German media reported that Turkey's National Intelligence Organization (MİT) has contacted its German counterpart, the BND, about a number of individuals living in Germany working against Turkey's interests. The German government has reacted to the reports by saying that Turkey's intelligence operations in Germany are totally illegal and intolerable.
The thing is, intelligence agencies are created to collect intelligence, and this is as true for the MİT as for the CIA, MI5, Mossad or the BND. It's not like those agencies are working on global warming or the bee population decline.
In brief, the MİT has done what it has been created for and gathered intelligence. Then, it has contacted the BND, as it thought Germany is still an ally country. As a matter of fact, we know the two intelligence agencies have worked many times together in the past. So the MİT legitimately expected the BND to help Turkey. And what the BND has done? Instead of acting like an ally, it has leaked the MİT's request to the press and it has warned people on the list. Those people may have dual nationality, so one could find an excuse and think the BND was just trying to protect German citizens, but no, it appears that most of those people have only Turkish passports.
This incident does not only prove that German authorities are turning a blind eye to the activities of people working against Turkey; but it also shows that Germany is no longer considering Turkey to be a friend.
At the same time, a parliamentarian from Austria has announced that the MİT is collecting intelligence in more than 30 countries against members of the Gülenist Terror Group (FETÖ). One wonders how an Austrian politician gets information about the MİT's activities around the globe. Maybe it is not hard to learn Turkey's security secrets anymore, as hundreds of Turkish diplomats and officers are currently seeking asylum in Western countries. Just in Germany alone, there are 262. While assessing their applications, the German authorities are probably debriefing them and collecting precious information these people may have. In other words, Germany has both benefited from the official channels of cooperation and the testimonies of those asylum seekers who would betray any secret to get asylum status.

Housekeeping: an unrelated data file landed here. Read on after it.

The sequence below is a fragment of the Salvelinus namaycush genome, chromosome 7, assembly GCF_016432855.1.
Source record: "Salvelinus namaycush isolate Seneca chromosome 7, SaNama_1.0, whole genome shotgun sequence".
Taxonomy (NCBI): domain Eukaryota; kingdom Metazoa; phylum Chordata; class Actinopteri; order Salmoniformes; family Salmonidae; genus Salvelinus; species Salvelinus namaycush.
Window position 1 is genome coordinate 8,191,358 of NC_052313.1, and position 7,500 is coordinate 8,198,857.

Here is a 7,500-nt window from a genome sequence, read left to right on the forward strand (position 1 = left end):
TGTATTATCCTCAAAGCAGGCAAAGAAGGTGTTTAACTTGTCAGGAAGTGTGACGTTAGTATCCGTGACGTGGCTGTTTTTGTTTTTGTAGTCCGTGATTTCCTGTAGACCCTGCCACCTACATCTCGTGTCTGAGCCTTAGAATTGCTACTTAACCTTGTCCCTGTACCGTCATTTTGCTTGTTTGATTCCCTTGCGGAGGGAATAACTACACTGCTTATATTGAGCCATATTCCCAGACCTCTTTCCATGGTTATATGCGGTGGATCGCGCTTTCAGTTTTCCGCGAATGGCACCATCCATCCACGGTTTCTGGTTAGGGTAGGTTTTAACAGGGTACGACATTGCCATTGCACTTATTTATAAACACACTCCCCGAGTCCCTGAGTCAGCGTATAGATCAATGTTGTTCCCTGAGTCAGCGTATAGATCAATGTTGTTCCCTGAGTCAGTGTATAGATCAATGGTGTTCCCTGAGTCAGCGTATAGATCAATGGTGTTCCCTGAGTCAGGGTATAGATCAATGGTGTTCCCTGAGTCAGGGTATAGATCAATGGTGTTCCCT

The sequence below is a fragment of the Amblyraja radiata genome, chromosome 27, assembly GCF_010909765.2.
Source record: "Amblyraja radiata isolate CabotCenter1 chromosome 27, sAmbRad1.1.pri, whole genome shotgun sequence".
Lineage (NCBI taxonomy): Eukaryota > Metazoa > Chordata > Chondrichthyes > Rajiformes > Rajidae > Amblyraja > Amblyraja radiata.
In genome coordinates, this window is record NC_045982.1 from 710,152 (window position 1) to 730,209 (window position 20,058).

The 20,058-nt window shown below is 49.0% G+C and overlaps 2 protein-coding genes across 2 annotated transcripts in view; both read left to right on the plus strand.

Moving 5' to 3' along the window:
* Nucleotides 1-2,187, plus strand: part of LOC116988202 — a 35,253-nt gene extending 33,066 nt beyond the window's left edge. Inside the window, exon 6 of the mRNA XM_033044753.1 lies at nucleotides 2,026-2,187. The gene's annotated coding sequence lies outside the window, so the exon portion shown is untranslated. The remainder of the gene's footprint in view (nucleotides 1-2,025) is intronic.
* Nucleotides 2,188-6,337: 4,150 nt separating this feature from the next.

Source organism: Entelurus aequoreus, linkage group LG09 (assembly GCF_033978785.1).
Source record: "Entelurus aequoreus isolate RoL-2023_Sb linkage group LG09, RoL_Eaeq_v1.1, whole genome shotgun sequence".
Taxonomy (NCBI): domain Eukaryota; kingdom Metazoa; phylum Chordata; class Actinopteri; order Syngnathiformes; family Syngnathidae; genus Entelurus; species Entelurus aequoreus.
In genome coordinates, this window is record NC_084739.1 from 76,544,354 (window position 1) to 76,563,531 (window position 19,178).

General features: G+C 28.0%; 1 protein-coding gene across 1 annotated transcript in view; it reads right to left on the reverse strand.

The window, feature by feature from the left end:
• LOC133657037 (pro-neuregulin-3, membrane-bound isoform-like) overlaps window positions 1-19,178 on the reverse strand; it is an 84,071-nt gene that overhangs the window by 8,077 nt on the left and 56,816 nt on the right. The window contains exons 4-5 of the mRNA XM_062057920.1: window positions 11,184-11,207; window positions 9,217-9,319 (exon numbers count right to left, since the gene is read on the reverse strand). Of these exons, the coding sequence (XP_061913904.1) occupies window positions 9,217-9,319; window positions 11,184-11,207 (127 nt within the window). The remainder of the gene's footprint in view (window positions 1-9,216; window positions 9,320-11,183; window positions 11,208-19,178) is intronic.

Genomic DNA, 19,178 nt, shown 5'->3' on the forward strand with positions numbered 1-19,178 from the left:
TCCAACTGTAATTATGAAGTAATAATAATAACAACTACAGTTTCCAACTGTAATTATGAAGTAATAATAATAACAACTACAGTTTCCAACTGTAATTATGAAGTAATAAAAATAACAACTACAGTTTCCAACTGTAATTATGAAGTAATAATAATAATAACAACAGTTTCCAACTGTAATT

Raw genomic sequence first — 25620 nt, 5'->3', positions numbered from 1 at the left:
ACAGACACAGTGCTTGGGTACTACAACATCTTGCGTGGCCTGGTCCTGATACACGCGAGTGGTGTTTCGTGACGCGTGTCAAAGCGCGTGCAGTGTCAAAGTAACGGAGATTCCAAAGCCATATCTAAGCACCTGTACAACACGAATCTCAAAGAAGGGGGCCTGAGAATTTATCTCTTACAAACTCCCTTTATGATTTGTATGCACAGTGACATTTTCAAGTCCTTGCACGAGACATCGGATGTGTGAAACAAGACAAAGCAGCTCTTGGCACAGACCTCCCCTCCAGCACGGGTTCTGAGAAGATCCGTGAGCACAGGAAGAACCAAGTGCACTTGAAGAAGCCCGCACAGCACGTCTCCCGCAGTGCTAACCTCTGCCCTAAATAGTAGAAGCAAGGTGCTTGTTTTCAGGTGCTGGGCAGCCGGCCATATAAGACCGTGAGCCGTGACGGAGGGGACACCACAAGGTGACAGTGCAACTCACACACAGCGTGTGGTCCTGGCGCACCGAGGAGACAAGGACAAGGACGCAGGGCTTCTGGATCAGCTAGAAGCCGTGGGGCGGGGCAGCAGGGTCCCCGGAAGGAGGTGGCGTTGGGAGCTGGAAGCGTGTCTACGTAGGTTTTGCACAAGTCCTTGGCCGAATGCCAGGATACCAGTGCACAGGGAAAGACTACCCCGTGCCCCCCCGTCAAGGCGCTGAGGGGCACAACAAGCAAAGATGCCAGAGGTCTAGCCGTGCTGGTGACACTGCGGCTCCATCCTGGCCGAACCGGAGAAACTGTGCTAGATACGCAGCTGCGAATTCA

Another detail in the Austrian member of parliament's declaration: He criticizes Turkish diplomatic missions in Europe because they are transmitting information to Turkey. The member of parliament in question probably believes that Turkish diplomats should not inform their superiors in Ankara about anything.
I was not aware that diplomats were supposed to spend their entire time making speeches, assisting at cultural and sporting events and doing some shopping. Maybe the American diplomats in Germany or in Austria live like this, even though one guesses that the Russian diplomats are a little bit more active. Maybe the Turkish diplomats and intelligence agents are indeed acting differently than other diplomats or agents.
We know they do not. We also know that Germany and those other countries are in fact trying to prevent Turkish diplomatic missions and the intelligence agency from doing their job. However, as reciprocity is the guiding rule of foreign relations, they thus give Turkey a reason to do the same against German activities in Turkey. If they, for example, decide to expel some Turkish diplomats and agents, Turkey will definitely do the same. Who knows what may leak to the press, in the meantime.
One wonders why the relationship between Germany and Turkey has suddenly turned into a "war-like" situation like this. It would be nice for the two sides, however, to think about the long-term consequences of their actions. They absolutely need to keep a few diplomatic doors open, as sooner or later, they will have to normalize their relations.